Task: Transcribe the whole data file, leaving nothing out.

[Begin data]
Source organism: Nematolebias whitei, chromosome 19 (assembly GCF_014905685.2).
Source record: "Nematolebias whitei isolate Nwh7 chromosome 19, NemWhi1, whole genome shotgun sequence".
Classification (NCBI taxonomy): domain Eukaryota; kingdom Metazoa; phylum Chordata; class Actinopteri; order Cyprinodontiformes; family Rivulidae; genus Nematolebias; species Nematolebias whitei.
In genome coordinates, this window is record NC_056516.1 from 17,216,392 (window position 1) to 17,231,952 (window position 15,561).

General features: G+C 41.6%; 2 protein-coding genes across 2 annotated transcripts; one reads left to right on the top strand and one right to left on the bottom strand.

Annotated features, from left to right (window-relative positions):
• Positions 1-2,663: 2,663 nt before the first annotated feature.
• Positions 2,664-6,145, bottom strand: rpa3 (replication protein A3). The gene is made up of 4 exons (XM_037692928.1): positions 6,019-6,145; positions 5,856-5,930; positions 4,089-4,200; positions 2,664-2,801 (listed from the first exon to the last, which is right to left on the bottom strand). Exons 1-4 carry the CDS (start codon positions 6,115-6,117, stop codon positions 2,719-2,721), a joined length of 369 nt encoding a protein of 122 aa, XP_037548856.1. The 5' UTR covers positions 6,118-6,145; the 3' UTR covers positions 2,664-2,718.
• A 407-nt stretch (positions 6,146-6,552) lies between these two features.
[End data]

Source organism: Nematolebias whitei, chromosome 19 (assembly GCF_014905685.2).
Source record: "Nematolebias whitei isolate Nwh7 chromosome 19, NemWhi1, whole genome shotgun sequence".
Classification (NCBI taxonomy): domain Eukaryota; kingdom Metazoa; phylum Chordata; class Actinopteri; order Cyprinodontiformes; family Rivulidae; genus Nematolebias; species Nematolebias whitei.
In genome coordinates, this window is record NC_056516.1 from 17,216,392 (window position 1) to 17,231,952 (window position 15,561).

General features: G+C 41.6%; 2 protein-coding genes across 2 annotated transcripts; one reads left to right on the top strand and one right to left on the bottom strand.

Annotated features, from left to right (window-relative positions):
• Positions 1-2,663: 2,663 nt before the first annotated feature.
• Positions 2,664-6,145, bottom strand: rpa3 (replication protein A3). The gene is made up of 4 exons (XM_037692928.1): positions 6,019-6,145; positions 5,856-5,930; positions 4,089-4,200; positions 2,664-2,801 (listed from the first exon to the last, which is right to left on the bottom strand). Exons 1-4 carry the CDS (start codon positions 6,115-6,117, stop codon positions 2,719-2,721), a joined length of 369 nt encoding a protein of 122 aa, XP_037548856.1. The 5' UTR covers positions 6,118-6,145; the 3' UTR covers positions 2,664-2,718.
• A 407-nt stretch (positions 6,146-6,552) lies between these two features.